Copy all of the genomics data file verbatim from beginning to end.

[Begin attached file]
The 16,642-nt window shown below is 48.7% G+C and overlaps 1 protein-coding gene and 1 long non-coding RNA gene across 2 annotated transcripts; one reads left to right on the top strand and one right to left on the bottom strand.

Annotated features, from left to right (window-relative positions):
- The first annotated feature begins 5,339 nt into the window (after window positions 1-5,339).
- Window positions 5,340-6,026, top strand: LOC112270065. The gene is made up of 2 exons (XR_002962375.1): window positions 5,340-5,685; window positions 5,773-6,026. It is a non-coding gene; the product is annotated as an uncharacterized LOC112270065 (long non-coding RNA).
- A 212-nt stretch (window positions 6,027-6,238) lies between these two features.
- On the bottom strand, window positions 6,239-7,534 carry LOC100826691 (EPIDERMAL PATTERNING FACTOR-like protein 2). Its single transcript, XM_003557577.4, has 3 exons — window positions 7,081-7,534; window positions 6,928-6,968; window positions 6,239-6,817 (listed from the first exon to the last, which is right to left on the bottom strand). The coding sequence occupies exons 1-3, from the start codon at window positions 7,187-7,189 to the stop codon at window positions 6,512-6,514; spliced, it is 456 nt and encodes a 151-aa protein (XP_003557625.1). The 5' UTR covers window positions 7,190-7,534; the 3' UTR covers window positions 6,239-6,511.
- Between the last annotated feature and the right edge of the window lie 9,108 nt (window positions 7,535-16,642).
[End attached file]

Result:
The 16,642-nt window shown below is 48.7% G+C and overlaps 1 protein-coding gene and 1 long non-coding RNA gene across 2 annotated transcripts; one reads left to right on the top strand and one right to left on the bottom strand.

Annotated features, from left to right (window-relative positions):
- The first annotated feature begins 5,339 nt into the window (after window positions 1-5,339).
- Window positions 5,340-6,026, top strand: LOC112270065. The gene is made up of 2 exons (XR_002962375.1): window positions 5,340-5,685; window positions 5,773-6,026. It is a non-coding gene; the product is annotated as an uncharacterized LOC112270065 (long non-coding RNA).
- A 212-nt stretch (window positions 6,027-6,238) lies between these two features.
- On the bottom strand, window positions 6,239-7,534 carry LOC100826691 (EPIDERMAL PATTERNING FACTOR-like protein 2). Its single transcript, XM_003557577.4, has 3 exons — window positions 7,081-7,534; window positions 6,928-6,968; window positions 6,239-6,817 (listed from the first exon to the last, which is right to left on the bottom strand). The coding sequence occupies exons 1-3, from the start codon at window positions 7,187-7,189 to the stop codon at window positions 6,512-6,514; spliced, it is 456 nt and encodes a 151-aa protein (XP_003557625.1). The 5' UTR covers window positions 7,190-7,534; the 3' UTR covers window positions 6,239-6,511.
- Between the last annotated feature and the right edge of the window lie 9,108 nt (window positions 7,535-16,642).